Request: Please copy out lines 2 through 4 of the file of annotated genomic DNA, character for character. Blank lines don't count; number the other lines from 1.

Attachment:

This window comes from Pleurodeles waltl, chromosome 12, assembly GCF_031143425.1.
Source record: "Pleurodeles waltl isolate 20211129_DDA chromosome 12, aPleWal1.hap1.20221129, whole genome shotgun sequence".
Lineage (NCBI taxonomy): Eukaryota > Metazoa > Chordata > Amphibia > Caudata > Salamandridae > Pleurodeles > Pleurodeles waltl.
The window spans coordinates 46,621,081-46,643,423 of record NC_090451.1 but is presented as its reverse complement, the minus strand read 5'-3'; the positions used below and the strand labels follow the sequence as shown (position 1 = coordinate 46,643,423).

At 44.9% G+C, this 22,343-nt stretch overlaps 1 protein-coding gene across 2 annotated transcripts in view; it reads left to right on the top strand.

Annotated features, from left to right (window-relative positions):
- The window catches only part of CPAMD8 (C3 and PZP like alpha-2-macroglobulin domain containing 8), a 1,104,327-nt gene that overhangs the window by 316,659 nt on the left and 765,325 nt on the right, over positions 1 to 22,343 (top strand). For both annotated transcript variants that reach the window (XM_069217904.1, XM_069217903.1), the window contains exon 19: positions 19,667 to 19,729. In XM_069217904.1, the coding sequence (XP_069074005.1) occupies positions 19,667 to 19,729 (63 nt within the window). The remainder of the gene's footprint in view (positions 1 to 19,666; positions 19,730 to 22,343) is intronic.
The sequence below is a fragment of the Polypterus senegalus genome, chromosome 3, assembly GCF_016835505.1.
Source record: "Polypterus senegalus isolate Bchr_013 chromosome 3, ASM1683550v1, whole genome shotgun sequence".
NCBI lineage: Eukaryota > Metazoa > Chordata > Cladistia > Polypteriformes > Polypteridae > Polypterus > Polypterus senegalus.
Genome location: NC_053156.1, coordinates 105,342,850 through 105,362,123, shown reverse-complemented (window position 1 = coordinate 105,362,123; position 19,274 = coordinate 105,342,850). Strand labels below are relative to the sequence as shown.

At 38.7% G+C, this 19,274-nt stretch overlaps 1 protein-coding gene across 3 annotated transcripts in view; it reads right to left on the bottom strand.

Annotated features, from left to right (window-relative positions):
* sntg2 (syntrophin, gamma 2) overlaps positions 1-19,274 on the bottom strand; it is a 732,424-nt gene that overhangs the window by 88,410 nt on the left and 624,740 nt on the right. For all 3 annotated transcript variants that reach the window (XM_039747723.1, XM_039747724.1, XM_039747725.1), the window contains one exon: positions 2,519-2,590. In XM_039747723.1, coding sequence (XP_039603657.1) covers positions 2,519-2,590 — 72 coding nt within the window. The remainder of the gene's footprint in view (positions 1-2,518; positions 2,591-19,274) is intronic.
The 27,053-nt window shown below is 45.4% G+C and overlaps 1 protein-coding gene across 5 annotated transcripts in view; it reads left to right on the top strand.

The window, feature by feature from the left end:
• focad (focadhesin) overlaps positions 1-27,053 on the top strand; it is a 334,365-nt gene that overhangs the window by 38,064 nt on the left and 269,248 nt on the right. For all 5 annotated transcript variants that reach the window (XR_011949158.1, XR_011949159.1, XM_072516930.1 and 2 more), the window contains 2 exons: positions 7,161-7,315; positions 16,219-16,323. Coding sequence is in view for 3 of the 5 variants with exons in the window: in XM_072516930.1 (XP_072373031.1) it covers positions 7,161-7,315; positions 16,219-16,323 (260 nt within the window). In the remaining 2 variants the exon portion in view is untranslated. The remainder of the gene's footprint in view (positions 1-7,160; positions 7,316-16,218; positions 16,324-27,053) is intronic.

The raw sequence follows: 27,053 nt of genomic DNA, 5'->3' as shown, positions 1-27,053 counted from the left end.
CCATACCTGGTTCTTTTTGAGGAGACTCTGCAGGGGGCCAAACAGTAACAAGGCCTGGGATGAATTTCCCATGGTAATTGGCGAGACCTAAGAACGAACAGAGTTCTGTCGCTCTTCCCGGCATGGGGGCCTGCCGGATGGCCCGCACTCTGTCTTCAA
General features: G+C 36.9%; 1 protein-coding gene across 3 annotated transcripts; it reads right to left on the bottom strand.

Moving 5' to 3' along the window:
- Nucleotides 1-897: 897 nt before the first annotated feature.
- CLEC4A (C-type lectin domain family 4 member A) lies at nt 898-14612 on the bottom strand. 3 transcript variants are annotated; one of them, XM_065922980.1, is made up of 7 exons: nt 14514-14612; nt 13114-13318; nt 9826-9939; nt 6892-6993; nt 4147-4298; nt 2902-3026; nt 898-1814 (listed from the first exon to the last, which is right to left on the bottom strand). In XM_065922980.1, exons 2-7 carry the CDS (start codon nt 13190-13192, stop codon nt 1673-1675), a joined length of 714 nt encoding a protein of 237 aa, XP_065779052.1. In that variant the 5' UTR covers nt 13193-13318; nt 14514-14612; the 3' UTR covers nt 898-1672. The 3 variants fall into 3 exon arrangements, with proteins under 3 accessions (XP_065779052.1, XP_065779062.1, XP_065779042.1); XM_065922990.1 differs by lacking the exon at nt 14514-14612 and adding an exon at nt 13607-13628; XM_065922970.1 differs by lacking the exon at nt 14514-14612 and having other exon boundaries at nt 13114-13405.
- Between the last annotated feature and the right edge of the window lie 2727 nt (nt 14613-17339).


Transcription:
Source record: "Pleurodeles waltl isolate 20211129_DDA chromosome 12, aPleWal1.hap1.20221129, whole genome shotgun sequence".
Lineage (NCBI taxonomy): Eukaryota > Metazoa > Chordata > Amphibia > Caudata > Salamandridae > Pleurodeles > Pleurodeles waltl.
The window spans coordinates 46,621,081-46,643,423 of record NC_090451.1 but is presented as its reverse complement, the minus strand read 5'-3'; the positions used below and the strand labels follow the sequence as shown (position 1 = coordinate 46,643,423).